633. Are there any particular places, can you name any particular place it has been successful?
  (Ms Keeble) We might be here all day. I think Castle Vale have done extraordinary work, both in providing a wide range of housing and getting private sector housing into what was once truly a big council estate. They have also managed to tackle some of health problems for the local community and educational problem. They have improved the infant mortality rate simply by changing the way the services are managed on the housing estate. They have got school standards up as well because they have worked with the schools, which quite a lot of housing areas have not done. The Tower Hamlets Housing Action Trust has done well in terms of providing a range of different types of housing in place of tower blocks.

Chairman

  634. A success in a low demand area?
  (Ms Keeble) In Liverpool, the Housing Action Trust there has done extremely well again in reproviding and taking the tenants with them and in changing tower blocks into some very good sheltered housing, so that they have kept track of the changing community and they have thought in a very substantial way about how to do it. I think some of the New Deal for Communities schemes-I am just thinking of one, I think the one in Liverpool has done well, and the Kensington one.

Mrs Ellman

  635. Who has made that judgment?
  (Ms Keeble) Who has made it?

  636. The judgment?
  (Ms Keeble) That they have done well? If you ask me which ones I think have done well then I make that judgment looking at what they have achieved.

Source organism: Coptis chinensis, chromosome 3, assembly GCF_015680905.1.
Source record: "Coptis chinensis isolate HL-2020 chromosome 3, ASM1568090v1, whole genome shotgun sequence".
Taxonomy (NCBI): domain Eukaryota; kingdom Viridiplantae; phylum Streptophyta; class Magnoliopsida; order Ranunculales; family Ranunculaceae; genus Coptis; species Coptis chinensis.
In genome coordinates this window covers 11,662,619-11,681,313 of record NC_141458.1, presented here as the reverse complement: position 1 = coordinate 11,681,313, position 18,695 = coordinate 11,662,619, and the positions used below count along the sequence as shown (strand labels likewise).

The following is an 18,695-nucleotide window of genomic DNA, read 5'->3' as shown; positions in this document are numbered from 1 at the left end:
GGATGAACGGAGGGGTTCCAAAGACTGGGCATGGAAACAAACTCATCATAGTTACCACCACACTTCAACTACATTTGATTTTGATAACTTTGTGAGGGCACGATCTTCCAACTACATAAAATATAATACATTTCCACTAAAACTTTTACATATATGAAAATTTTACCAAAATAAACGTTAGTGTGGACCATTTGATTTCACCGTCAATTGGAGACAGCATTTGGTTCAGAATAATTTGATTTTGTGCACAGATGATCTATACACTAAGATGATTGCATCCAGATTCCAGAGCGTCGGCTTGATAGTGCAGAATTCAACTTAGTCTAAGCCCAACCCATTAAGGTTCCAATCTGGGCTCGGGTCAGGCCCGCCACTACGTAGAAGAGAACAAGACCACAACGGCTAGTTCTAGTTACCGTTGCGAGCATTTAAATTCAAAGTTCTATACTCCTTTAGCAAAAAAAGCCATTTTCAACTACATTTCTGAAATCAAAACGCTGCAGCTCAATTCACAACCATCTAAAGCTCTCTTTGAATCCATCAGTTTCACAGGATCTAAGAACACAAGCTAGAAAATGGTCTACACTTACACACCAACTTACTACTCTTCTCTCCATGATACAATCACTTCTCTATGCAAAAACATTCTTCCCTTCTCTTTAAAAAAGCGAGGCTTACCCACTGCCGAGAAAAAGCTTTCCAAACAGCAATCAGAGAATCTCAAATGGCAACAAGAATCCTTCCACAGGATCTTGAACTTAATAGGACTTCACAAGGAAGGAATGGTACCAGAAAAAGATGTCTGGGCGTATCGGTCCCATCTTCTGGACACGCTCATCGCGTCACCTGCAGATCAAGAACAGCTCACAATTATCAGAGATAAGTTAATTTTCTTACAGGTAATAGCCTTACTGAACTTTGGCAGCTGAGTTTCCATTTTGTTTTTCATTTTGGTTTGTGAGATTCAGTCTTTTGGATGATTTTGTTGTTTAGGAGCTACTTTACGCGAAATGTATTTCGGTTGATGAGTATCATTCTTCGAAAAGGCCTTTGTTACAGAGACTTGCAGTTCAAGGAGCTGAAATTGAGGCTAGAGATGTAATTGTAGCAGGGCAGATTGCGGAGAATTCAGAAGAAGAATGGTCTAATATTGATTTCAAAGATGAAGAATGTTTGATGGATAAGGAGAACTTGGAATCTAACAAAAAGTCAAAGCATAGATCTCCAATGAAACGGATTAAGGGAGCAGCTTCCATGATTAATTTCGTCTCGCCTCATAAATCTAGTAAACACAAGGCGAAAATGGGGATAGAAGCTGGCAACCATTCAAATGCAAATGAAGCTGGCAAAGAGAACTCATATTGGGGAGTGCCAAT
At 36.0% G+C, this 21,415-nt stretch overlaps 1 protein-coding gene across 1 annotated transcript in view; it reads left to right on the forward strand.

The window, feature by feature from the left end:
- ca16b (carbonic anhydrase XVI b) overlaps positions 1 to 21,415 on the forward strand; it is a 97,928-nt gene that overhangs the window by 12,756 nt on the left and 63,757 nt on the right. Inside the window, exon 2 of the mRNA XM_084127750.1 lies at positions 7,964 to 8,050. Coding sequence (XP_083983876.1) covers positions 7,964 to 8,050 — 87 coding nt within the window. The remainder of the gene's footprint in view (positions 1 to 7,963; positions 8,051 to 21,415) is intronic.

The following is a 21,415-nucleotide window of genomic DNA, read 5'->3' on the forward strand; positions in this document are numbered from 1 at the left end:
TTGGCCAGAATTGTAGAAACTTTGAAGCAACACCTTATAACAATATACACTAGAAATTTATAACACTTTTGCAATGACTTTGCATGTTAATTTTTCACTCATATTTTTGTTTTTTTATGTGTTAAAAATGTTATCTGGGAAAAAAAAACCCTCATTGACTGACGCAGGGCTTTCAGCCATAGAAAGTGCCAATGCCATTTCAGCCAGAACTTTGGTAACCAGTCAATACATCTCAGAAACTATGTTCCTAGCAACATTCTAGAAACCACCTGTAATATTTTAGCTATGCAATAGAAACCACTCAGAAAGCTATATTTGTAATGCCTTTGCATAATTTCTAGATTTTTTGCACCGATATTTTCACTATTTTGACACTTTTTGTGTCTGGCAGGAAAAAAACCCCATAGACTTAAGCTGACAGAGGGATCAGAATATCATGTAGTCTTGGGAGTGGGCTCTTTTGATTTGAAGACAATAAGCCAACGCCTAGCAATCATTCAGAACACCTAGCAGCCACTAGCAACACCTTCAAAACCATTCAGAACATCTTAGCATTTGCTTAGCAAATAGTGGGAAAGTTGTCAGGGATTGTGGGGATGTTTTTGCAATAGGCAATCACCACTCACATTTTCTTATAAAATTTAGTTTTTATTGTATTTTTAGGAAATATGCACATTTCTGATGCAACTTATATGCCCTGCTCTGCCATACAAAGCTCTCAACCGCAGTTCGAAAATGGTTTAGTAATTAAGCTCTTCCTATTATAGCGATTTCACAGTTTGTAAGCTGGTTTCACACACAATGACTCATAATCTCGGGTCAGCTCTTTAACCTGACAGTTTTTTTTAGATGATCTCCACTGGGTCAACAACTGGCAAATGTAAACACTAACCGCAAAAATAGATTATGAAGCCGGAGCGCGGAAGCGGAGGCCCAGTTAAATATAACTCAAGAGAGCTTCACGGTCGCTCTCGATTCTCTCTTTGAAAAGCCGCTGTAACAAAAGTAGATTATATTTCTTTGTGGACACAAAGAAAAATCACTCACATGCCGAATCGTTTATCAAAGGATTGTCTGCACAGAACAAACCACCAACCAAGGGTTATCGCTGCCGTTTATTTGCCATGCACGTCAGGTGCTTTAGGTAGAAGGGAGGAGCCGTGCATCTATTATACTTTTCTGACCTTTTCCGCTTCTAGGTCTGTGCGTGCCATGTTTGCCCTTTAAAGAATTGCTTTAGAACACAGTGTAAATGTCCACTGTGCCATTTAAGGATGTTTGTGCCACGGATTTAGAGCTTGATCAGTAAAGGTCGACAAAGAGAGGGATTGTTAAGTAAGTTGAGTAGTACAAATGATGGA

637. Although it has hardly started to achieve anything in Liverpool.
  (Ms Keeble) I think what they have done, which is interesting, is to get partnership working across tenures, which is very difficult. In quite a lot of areas you go and people can say, "we cannot do anything because that is owned by a private landlord, that is housing association, that is council". There is a problem of mixed tenures. I think Kensington New Deal for Communities has recognised that because it has found a model for tackling it.

  638. Are you looking at models or actually concrete achievements?
  (Ms Keeble) You have to have a model in place to be able to do anything at all. If you look at some of the other areas of low demand where they have not been able to get that then the areas have not been able to make progress. You can look at the coal field communities in Nottinghamshire and Derbyshire where you have small isolated places that have not been able to get a model to really tackle some of the difficulties they have. I take your point that the Liverpool New Deal for Communities is early days, but they have a model which is able to tackle some of the difficult intractable issues they have and we have to follow through.

  Chairman: I think if the Committee is going to get through all of the questions we have to be a bit quicker with our questions.

Ms King

  639. I am sorry to bring you back to this but I really did want an answer of what your Department is going to do with right-to-buy, are you saying you will not consider suspending it, what are you going to do to ensure that government money, say £25 million in this case, does not just go down the drain, it is not used to improve social housing stock because of right-to-buy?
  (Ms Keeble) Are you talking particularly about the Ocean Estate?